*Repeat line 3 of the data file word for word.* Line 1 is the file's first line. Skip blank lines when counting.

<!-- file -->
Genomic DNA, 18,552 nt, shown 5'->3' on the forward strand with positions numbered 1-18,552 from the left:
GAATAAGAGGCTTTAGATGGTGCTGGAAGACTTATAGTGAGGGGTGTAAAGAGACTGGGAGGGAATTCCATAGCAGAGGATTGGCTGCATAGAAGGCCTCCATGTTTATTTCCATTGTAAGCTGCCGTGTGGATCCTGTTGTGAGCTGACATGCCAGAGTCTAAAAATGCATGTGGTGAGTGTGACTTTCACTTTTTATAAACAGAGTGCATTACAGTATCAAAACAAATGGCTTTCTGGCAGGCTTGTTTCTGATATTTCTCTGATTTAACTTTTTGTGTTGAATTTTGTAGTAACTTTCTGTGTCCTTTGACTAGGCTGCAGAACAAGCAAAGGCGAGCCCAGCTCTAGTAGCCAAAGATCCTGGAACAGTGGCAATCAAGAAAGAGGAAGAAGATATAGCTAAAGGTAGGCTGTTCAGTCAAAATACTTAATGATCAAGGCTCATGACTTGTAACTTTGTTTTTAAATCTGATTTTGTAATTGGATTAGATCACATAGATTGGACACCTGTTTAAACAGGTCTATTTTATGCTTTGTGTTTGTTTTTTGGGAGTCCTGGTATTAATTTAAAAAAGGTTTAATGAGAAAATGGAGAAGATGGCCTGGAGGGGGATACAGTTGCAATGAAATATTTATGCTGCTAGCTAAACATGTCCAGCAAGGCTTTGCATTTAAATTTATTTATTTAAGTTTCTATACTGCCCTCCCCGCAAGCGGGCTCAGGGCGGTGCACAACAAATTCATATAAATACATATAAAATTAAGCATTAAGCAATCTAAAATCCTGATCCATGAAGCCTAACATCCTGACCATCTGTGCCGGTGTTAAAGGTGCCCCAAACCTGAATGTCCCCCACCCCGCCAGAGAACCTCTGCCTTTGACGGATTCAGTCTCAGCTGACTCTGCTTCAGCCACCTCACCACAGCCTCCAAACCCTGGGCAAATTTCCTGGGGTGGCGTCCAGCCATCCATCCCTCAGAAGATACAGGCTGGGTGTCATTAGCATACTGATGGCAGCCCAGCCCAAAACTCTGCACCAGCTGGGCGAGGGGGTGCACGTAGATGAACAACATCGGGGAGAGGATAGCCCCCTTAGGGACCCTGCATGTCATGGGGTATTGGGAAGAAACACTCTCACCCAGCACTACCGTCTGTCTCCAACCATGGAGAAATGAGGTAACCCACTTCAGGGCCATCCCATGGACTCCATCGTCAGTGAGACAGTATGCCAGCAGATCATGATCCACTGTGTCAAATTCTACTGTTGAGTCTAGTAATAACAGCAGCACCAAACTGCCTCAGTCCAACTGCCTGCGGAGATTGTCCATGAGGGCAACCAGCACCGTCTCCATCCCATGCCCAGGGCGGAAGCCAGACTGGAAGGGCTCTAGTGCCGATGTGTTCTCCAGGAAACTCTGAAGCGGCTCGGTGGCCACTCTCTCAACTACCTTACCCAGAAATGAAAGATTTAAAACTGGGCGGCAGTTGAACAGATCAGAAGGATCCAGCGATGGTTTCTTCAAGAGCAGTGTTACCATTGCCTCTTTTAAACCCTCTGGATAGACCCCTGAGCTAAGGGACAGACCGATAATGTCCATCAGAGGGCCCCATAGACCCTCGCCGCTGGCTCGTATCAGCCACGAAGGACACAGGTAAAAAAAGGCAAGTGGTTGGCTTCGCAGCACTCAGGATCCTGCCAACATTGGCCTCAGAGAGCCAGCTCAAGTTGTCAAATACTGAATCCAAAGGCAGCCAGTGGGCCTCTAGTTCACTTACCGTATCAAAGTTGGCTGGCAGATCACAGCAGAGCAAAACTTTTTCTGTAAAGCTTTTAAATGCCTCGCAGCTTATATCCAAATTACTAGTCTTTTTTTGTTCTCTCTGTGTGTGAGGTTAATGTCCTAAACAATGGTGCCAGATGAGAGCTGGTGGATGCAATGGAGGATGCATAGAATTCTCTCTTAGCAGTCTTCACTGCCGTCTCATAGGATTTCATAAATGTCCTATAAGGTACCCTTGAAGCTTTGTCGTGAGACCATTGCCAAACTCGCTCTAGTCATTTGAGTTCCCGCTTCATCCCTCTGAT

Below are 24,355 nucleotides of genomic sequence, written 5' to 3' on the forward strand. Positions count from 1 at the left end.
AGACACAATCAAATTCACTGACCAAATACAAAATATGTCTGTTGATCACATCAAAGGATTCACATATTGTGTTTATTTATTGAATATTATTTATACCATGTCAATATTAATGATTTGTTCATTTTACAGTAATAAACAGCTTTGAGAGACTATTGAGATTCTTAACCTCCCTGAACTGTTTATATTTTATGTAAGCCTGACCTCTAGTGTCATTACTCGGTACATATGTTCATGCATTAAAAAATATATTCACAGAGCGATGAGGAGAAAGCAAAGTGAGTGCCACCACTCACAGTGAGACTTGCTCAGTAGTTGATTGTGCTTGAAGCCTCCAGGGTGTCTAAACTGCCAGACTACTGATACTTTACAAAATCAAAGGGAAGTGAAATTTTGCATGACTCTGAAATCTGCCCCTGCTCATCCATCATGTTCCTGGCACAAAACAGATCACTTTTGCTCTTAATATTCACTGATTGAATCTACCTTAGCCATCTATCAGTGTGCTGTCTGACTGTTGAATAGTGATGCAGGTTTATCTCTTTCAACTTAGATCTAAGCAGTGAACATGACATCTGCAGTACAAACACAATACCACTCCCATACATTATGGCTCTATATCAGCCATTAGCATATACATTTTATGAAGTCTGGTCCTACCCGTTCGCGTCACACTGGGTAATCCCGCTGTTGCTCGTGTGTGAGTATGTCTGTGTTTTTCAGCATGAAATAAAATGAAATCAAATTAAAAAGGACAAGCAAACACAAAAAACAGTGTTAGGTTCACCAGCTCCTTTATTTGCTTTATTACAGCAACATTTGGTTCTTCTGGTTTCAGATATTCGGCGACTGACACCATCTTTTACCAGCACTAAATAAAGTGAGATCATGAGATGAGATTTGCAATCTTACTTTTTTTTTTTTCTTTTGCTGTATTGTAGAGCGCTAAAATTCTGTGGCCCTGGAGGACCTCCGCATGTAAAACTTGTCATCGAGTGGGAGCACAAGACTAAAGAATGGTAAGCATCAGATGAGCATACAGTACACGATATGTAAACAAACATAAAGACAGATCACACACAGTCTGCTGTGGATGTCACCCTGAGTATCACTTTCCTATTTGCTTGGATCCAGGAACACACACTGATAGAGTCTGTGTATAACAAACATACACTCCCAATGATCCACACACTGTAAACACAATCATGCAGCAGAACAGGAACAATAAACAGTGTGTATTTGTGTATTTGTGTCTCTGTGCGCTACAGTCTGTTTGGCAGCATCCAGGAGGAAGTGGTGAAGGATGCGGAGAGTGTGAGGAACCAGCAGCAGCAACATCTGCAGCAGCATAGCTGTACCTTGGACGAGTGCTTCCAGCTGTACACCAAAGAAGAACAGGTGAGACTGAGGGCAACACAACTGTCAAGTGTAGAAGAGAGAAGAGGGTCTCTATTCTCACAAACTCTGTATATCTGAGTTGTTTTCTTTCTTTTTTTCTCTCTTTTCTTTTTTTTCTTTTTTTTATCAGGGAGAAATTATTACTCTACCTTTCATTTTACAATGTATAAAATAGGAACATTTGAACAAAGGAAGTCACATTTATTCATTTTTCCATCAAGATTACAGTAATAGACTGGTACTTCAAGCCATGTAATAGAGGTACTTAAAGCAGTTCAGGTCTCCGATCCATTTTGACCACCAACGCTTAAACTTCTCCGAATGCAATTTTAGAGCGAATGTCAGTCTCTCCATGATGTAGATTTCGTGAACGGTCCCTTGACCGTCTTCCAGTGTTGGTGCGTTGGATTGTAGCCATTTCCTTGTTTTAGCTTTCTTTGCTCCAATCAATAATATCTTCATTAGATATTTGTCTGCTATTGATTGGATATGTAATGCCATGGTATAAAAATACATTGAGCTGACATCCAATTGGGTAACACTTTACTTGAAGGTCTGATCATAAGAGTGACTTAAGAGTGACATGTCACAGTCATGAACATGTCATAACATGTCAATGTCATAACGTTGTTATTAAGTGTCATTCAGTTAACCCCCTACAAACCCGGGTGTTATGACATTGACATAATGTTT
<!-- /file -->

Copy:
Below are 24,355 nucleotides of genomic sequence, written 5' to 3' on the forward strand. Positions count from 1 at the left end.